It may be the right choice if you answered “yes” to all of these questions. If you’re having difficulty making minimum payments, don’t have enough income to pay more than the minimums, and have maxed out your credit cards, you may need to pursue other measures.
Alternatives to credit counseling
If you’re not experiencing a financial hardship, you may be able to get out of debt yourself by auditing your finances, coming up with a plan, and sticking to it. Other options include the following.
- Home equity. If you have equity in your home, you may be able to use some of it to pay off debt, either through a cash-out refinance loan or a home equity line of credit (HELOC). The risk, however, is you may lose your home if you default.
- Debt consolidation. If you’re able to get a lower interest rate than what you already have, a debt consolidation loan or a low-interest balance transfer credit card can help reduce debt. Keep in mind, however, that the low rates (sometimes 0%) of credit transfer cards only last for a year or so.
- This should be considered your last resort, as bankruptcy may damage your credit for several years, repayment plan terms can be severe, and you may lose your home and/or other assets.
- Debt settlement. In a debt settlement program like the one at Freedom Debt Relief, you stop paying your creditors, putting that money into a dedicated account—which you fully control—instead. The debt settlement company negotiates with your creditors to lower the amount of debt you owe. Once they reach a settlement, you pay it off with the funds you deposited in your account. There might be a temporary drop in your credit score and your creditors might choose to take legal action for non-payment. However, for those with a financial hardship and a great deal of debt, these programs can lower the total amount of debt owed, teach financial skills, assist with legal actions, and help resolve debt.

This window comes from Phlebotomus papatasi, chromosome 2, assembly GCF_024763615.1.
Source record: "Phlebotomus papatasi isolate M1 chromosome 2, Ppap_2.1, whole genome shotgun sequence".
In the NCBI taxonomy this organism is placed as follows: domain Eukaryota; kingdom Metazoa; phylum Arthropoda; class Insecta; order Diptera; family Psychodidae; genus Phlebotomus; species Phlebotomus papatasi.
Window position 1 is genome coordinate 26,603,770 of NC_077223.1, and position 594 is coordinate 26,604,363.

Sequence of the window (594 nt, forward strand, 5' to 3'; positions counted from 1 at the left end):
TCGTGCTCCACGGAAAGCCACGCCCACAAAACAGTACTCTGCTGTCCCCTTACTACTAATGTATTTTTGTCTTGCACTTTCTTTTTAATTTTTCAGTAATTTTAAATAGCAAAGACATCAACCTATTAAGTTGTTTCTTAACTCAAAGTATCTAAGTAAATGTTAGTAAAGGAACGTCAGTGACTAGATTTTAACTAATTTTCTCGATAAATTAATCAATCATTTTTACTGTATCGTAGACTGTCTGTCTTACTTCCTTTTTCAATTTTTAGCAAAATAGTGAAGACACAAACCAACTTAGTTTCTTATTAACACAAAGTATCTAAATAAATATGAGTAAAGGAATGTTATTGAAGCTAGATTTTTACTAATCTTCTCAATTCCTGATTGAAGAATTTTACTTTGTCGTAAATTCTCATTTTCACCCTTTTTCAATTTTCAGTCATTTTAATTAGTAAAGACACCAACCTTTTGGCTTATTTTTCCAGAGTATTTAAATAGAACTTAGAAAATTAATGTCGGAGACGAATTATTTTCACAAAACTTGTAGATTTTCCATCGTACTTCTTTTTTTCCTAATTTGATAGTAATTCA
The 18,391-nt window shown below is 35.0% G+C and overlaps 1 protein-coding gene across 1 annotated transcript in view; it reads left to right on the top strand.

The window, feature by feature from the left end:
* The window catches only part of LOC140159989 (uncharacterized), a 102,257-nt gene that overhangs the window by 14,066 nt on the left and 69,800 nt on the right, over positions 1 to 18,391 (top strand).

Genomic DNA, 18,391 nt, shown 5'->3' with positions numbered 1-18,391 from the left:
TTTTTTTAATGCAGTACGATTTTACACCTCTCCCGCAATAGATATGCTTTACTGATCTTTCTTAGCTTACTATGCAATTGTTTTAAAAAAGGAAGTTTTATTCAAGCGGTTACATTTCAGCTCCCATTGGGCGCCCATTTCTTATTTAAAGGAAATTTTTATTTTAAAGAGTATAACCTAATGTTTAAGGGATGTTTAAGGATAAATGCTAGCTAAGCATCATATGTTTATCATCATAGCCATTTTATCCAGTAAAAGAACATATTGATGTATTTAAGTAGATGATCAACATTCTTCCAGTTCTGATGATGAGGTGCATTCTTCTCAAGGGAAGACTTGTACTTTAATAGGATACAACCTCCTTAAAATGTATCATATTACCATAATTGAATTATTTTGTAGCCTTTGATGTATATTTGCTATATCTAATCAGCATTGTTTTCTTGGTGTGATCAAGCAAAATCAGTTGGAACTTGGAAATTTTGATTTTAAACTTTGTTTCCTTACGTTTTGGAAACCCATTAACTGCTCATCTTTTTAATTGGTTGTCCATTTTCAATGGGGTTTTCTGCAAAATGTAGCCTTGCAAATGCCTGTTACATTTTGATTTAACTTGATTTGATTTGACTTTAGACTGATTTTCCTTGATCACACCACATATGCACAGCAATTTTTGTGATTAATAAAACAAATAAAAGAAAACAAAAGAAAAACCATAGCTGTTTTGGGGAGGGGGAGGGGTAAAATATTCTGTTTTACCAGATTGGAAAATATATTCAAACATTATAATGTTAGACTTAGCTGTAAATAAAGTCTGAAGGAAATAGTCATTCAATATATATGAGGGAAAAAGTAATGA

Which is the right option? Tapping into your home equity or pursuing debt consolidation is a good option for certain situations. If you’re deep in debt and experiencing financial hardship (job loss, health emergency, divorce, etc.), then your best options may be either bankruptcy or debt settlement. If you qualify for Chapter 13 bankruptcy, however, you may want to consider debt relief first.*
Bankruptcy can be more expensive, take longer to complete, and may have a more lasting impact on your credit score. Debt settlement has its share of risks, too, but it’s an option that may actually lower the original amount of debt you owe.
Understand your needs, and your options, before you commit
Credit counseling is just one method for getting a handle on your debt, but not the only one and perhaps not the right solution for you. If you’re considering your options, speak to one of our Certified Debt Consultants. They’ll go over your financial situation with you and help you determine whether Freedom Debt Relief’s debt relief program makes sense in your situation. The consultation is free—and you can get started right here.
- How to Create a Credit Card Payoff Plan (Freedom Debt Relief)
- What is Credit Counseling? (Consumer Financial Protection Bureau)
- Consumer Credit Counseling Agencies: Pros & Cons (Freedom Debt Relief)
- Choosing a Credit Counselor (Federal Trade Commission)
- Unemployed? Here’s How to Keep Managing Your Credit Card Debt (Freedom Debt Relief)
*Disclaimer: Freedom Debt Relief does not assume your debts, make monthly payments to creditors or provide tax, bankruptcy, accounting or legal advice or credit repair services. Our service is not available in all states and our fees may vary from state to state. The use of debt settlement services will likely adversely affect your creditworthiness, may result in you being subject to collections or being sued by creditors or collectors and may increase the outstanding balances of your enrolled accounts due to the accrual of fees and interest. However, negotiated settlements we obtain on your behalf resolve the entire account, including all accrued fees and interest. C.P.D. Reg. No. T.S. 12-03825.